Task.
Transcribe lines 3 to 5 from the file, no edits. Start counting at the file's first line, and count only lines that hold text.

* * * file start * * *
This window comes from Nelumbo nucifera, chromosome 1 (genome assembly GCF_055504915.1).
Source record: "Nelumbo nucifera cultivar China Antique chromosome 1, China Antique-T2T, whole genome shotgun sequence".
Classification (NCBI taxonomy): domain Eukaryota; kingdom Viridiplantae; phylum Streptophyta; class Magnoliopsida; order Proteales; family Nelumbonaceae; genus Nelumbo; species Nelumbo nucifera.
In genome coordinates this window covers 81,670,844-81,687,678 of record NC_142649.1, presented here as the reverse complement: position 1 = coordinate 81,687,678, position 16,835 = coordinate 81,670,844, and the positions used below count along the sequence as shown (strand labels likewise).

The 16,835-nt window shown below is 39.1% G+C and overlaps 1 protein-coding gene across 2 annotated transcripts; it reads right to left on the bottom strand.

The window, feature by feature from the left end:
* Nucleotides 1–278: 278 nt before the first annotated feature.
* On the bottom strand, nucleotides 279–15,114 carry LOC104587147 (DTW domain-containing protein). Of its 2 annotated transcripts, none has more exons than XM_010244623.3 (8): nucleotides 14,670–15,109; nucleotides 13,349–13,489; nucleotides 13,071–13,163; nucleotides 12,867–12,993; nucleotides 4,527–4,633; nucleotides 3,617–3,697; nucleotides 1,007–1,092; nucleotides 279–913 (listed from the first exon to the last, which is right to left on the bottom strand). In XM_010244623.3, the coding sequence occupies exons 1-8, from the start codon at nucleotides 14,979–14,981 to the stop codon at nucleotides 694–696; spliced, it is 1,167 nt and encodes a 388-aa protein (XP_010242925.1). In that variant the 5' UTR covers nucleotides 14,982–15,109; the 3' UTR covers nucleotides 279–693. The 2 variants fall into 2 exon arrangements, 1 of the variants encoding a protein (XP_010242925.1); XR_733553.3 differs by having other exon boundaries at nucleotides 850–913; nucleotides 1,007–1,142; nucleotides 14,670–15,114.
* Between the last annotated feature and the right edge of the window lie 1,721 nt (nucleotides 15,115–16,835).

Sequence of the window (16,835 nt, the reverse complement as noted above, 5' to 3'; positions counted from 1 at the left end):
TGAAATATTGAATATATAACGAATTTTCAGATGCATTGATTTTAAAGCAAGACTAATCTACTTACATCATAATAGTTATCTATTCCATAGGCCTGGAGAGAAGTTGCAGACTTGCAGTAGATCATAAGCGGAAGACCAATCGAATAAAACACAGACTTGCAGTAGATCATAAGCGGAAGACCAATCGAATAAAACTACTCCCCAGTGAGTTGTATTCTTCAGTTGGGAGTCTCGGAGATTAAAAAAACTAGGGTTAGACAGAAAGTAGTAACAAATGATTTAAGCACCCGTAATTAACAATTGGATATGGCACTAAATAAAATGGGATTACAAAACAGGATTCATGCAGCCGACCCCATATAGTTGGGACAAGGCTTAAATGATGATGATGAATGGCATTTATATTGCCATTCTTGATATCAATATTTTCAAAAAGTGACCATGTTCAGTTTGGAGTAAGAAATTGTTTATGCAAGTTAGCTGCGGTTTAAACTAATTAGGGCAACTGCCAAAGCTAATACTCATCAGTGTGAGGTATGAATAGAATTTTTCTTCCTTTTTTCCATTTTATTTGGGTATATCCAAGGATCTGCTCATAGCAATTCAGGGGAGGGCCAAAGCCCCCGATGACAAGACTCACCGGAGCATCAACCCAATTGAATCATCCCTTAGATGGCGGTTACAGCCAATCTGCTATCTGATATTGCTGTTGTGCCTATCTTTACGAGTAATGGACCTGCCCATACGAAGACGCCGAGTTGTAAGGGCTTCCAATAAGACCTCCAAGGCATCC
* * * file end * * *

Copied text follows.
Classification (NCBI taxonomy): domain Eukaryota; kingdom Viridiplantae; phylum Streptophyta; class Magnoliopsida; order Proteales; family Nelumbonaceae; genus Nelumbo; species Nelumbo nucifera.
In genome coordinates this window covers 81,670,844-81,687,678 of record NC_142649.1, presented here as the reverse complement: position 1 = coordinate 81,687,678, position 16,835 = coordinate 81,670,844, and the positions used below count along the sequence as shown (strand labels likewise).

The 16,835-nt window shown below is 39.1% G+C and overlaps 1 protein-coding gene across 2 annotated transcripts; it reads right to left on the bottom strand.